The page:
At the end of the movie, as I could sense the direction it was taking, I felt first a lump in my throat, then a sharp sense of betrayal, and finally, gripping the armrests to keep myself planted in my seat, only for the sake of not embarrassing my fellow movie-goers, I experienced anger and felt nothing less than manipulated.  I had a dawning certainty that this team of artists had created one more production with the message that ultimately, life is meaningless if it does not meet our shallow, short-term or even deep, long-term expectations.  Furthermore, if we lose hope in the midst of that temporary difficulty we have not only the right, but the responsibility, to participate in ending it when we deem it all hopeless.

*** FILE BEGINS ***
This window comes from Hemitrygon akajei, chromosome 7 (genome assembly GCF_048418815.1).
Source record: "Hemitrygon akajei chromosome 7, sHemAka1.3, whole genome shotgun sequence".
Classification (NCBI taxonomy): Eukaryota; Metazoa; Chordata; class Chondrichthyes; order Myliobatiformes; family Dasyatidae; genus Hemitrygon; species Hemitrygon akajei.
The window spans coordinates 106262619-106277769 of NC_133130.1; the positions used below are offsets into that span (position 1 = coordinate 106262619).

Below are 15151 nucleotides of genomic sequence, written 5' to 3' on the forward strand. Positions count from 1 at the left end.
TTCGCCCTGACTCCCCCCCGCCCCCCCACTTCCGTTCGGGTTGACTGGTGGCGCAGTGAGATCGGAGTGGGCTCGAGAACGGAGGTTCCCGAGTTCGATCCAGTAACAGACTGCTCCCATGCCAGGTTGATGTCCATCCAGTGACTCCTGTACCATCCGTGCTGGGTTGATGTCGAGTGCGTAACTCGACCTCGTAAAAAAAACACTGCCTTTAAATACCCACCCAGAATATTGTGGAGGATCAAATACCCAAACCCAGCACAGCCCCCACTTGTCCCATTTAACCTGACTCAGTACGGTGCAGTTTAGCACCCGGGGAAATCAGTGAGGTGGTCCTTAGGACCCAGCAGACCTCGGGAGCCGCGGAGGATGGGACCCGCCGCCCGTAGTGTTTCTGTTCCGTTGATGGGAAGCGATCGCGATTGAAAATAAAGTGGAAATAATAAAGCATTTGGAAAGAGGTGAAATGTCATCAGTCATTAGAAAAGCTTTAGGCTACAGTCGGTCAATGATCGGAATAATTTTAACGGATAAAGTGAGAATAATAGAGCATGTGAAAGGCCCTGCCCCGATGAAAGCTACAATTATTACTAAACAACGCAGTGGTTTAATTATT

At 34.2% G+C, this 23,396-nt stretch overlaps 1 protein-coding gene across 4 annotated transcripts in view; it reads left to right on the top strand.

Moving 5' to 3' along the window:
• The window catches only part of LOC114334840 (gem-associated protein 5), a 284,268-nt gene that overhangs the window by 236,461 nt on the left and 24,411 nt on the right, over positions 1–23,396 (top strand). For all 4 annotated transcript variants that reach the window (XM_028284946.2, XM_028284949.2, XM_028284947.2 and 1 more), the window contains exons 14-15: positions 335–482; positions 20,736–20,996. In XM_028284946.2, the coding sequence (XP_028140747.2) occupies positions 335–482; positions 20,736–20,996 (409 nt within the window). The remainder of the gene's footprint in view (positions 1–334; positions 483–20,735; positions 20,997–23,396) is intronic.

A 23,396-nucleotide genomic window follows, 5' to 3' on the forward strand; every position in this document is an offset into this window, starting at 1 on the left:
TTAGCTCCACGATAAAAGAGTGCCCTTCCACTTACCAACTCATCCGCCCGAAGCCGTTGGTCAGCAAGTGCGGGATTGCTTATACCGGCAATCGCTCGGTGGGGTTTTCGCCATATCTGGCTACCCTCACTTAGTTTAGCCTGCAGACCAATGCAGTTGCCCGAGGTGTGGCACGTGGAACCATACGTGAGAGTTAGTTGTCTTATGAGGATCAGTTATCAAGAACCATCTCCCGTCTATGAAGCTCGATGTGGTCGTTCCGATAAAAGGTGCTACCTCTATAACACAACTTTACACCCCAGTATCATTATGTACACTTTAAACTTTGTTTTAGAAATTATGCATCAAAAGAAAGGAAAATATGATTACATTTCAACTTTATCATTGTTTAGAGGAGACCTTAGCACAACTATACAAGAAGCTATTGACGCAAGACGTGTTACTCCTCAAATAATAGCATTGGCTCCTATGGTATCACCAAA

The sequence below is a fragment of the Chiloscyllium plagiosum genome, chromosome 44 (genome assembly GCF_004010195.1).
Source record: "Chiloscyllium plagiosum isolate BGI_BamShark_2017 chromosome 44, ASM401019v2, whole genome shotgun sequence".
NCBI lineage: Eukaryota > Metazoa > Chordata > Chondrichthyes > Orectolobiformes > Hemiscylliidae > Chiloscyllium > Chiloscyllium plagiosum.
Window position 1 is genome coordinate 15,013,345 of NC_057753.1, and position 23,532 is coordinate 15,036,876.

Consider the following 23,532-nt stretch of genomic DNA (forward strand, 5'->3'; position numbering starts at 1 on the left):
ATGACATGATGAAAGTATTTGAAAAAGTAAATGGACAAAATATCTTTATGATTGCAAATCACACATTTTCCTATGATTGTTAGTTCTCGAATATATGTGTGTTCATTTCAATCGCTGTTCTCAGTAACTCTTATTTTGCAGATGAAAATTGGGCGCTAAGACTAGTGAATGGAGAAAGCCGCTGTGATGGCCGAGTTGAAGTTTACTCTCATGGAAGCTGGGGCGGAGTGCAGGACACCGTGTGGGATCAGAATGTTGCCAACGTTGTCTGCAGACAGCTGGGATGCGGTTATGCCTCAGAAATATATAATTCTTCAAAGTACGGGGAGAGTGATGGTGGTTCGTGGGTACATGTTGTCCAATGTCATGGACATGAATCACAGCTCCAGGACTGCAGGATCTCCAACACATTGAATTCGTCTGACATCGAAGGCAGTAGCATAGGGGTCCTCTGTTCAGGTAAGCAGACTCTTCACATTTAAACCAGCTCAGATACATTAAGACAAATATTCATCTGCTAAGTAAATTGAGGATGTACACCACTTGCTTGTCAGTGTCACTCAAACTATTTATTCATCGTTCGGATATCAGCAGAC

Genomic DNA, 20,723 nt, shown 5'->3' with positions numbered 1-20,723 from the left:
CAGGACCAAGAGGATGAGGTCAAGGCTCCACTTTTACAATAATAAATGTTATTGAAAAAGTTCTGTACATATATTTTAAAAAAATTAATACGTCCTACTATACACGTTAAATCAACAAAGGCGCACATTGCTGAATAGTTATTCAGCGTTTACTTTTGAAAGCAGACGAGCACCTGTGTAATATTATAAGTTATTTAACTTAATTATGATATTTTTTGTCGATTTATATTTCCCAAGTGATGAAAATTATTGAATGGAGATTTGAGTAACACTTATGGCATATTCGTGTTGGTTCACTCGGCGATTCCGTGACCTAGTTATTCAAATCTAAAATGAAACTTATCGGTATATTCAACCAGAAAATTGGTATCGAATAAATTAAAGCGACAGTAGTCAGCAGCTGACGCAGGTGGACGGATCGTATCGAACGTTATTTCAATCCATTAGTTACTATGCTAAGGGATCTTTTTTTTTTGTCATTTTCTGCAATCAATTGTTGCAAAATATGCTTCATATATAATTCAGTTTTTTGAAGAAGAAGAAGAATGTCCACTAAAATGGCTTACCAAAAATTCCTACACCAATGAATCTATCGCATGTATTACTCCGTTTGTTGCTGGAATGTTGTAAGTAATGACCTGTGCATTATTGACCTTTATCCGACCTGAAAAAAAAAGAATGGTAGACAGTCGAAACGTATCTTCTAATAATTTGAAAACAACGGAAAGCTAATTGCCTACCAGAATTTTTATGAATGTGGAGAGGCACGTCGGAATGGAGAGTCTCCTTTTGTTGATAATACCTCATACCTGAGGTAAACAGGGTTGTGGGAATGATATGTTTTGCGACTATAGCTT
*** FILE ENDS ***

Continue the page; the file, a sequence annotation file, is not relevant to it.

Admittedly, the movie (and I will assume, the author of the original book), did a fabulous job of creating characters who were likeable and genuine.  The suffering of the paralyzed young male lead is not overplayed, and the sunny optimism of his beautiful caregiver is inspiring.  I found myself with tears streaming as Louisa curled at the foot of Will’s bed, exhausted after a day of watching over a suffering friend, and glad to give of herself.  When the two share a kiss, I held my breath of the beauty of a gentle physical expression of a commitment that has been months, and moments, in the making.


However, the assumption that “true love” means not just accepting, but also aiding another in devaluing his or her own life, assisting in self-inflicted murder, and glibly moving on, is at the least offensive and at its worst, damaging to unsuspecting young audiences to this promoted “romance;” spoiler alert – this is where the movie is headed.